Wildfires take a toll on farmland in the western Corn Belt

Wildfires are taking a toll on the western Corn Belt. This month alone, more than 140,000 acres of farmland have been burned. The Nebraska Emergency Management Agency says fires have been reported in more than 15 counties. Two of the largest fires merged together and consumed almost 80,000 acres. A small fire in northwest Nebraska burned a dairy farm, killing 100 calves and destroying 900 calf hutches and a hay barn. The state is still at risk for more wildfires in the coming weeks.

In response, the U.S. Forest Service is asking Congress for about a billion dollars more than last year’s funding to help end the wildfire crisis. The service wants to hire 11,000 more workers to help.

The Forest Service Chief told a House Appropriations Subcommittee what is at stake if they fail to address the crisis.

“We know what’s at stake if we don’t address the wildfire crisis. The health of our communities, clean water, the camping trips, the wood product, jobs that Americans depend on for the National Forest and Grasslands to provide. The risk of facing these lands is so significant and growing. That’s why we need to act now. We need to act together and act with dedication to meet the challenges before us with sound science as our guide.”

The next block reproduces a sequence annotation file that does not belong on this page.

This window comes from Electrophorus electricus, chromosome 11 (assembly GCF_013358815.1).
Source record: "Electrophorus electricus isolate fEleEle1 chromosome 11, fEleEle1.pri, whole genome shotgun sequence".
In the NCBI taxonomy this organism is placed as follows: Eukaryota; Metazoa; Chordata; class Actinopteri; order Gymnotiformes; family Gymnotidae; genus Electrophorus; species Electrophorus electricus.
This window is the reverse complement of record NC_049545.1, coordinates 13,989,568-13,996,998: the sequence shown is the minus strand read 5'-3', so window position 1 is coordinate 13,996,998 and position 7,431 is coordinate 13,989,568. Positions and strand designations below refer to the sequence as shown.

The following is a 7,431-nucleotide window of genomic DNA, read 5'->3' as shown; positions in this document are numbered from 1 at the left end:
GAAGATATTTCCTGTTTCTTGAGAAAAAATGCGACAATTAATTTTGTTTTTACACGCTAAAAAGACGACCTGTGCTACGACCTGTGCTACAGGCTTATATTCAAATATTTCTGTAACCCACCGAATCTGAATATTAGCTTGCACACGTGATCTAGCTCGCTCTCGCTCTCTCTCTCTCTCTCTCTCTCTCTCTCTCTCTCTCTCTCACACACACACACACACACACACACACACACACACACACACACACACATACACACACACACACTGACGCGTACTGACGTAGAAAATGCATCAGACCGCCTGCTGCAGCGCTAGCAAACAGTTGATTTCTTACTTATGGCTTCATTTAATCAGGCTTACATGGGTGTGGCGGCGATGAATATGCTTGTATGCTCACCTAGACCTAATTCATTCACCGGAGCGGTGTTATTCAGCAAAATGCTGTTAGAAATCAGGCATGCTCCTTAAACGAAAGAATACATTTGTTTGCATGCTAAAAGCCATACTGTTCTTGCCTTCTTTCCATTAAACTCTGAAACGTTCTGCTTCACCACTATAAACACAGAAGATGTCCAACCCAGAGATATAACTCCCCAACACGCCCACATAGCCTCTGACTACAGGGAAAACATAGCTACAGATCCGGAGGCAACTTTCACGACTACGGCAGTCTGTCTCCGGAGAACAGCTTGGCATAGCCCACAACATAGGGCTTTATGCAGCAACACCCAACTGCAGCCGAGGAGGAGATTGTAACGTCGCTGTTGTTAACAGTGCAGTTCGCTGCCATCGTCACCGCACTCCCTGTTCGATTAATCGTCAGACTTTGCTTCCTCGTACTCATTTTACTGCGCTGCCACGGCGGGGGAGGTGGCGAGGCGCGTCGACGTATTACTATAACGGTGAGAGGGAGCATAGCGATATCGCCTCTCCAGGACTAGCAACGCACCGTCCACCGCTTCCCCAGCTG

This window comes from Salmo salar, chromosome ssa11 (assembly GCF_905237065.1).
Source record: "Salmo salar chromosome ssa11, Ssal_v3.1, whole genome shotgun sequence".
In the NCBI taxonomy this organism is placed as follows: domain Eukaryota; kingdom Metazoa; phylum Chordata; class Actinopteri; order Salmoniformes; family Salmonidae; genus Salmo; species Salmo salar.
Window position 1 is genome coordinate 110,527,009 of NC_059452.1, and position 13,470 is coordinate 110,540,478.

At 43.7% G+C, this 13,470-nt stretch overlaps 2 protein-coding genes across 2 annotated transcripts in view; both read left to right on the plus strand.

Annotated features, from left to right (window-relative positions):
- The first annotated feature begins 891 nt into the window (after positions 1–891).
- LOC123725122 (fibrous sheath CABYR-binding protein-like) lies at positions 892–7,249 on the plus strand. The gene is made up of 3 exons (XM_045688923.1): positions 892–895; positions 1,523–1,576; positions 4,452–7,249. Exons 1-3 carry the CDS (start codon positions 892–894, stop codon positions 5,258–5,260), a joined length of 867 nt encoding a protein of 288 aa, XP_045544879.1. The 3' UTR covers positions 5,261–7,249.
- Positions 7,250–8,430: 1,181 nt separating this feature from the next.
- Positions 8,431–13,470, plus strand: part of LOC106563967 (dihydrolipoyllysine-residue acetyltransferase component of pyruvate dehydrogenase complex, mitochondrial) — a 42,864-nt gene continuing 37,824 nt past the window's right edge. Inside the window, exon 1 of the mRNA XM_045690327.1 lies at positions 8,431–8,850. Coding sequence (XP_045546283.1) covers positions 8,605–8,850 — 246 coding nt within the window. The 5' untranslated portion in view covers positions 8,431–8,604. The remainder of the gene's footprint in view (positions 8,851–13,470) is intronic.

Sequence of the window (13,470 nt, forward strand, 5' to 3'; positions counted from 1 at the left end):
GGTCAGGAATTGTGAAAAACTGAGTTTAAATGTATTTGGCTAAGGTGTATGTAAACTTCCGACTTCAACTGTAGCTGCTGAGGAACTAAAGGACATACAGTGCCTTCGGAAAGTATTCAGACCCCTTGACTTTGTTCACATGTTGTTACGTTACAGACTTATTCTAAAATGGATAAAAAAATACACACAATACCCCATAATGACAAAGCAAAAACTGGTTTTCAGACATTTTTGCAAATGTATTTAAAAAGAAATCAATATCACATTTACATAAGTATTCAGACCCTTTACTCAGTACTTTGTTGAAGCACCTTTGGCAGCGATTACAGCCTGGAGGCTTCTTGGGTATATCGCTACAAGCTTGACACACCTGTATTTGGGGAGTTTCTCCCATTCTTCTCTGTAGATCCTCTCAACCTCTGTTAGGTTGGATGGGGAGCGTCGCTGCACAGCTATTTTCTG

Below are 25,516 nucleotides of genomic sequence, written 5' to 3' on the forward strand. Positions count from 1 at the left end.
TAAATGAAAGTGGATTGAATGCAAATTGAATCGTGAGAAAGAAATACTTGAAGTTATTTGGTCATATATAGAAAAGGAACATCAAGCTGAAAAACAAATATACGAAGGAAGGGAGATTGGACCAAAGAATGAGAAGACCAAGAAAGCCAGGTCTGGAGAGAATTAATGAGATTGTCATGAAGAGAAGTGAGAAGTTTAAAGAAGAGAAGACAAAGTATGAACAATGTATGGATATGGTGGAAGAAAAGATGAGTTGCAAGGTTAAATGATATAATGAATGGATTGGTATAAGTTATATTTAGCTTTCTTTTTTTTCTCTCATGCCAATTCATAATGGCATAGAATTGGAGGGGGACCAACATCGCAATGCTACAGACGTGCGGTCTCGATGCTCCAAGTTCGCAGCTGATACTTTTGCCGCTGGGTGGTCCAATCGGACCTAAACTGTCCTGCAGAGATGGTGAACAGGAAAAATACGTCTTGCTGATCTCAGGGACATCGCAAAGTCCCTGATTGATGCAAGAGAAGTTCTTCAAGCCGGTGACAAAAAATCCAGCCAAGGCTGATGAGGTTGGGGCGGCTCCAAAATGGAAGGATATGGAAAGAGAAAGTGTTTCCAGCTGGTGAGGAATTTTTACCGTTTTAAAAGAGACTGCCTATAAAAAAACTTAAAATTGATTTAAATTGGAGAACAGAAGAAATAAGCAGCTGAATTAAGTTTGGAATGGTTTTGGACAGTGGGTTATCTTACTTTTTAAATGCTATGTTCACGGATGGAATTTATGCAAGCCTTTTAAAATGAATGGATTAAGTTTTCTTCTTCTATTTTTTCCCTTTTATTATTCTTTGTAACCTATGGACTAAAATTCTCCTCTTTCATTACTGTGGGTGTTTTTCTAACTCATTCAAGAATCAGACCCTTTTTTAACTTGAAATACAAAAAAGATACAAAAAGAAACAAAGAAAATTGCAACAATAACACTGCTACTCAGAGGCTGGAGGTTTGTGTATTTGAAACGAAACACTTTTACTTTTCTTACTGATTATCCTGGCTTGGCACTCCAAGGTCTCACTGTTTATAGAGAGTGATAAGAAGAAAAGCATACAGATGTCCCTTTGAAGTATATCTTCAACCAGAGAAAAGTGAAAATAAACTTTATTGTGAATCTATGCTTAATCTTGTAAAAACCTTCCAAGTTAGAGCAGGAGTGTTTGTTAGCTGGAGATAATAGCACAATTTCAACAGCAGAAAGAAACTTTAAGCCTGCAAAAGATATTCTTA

This year’s fire season started earlier than any previous year noted on record. The Plains are being hit especially hard.


Wildfire rages in Nebraska, killing fire chief/farmer

Farm Bureau offers a wildfire update and its impact on Arizona agriculture

Yuma, Colorado producer offers wildfire update


Cattle producers recently promoted U.S. beef on a trip to Japan and Korea with the U.S. Meat Export Federation.
After years of drought, farmers across U.S. farm country are getting so much rainfall that it’s dampening their spring planting progress later into the season.
According to USDA experts, Brazil and Argentina’s large drop in corn production has more to do with the economics of corn markets than impacts from weather.
According to the latest U.S. Drought Monitor, no part of Iowa is experiencing extreme levels of drought for the first time in nearly two years.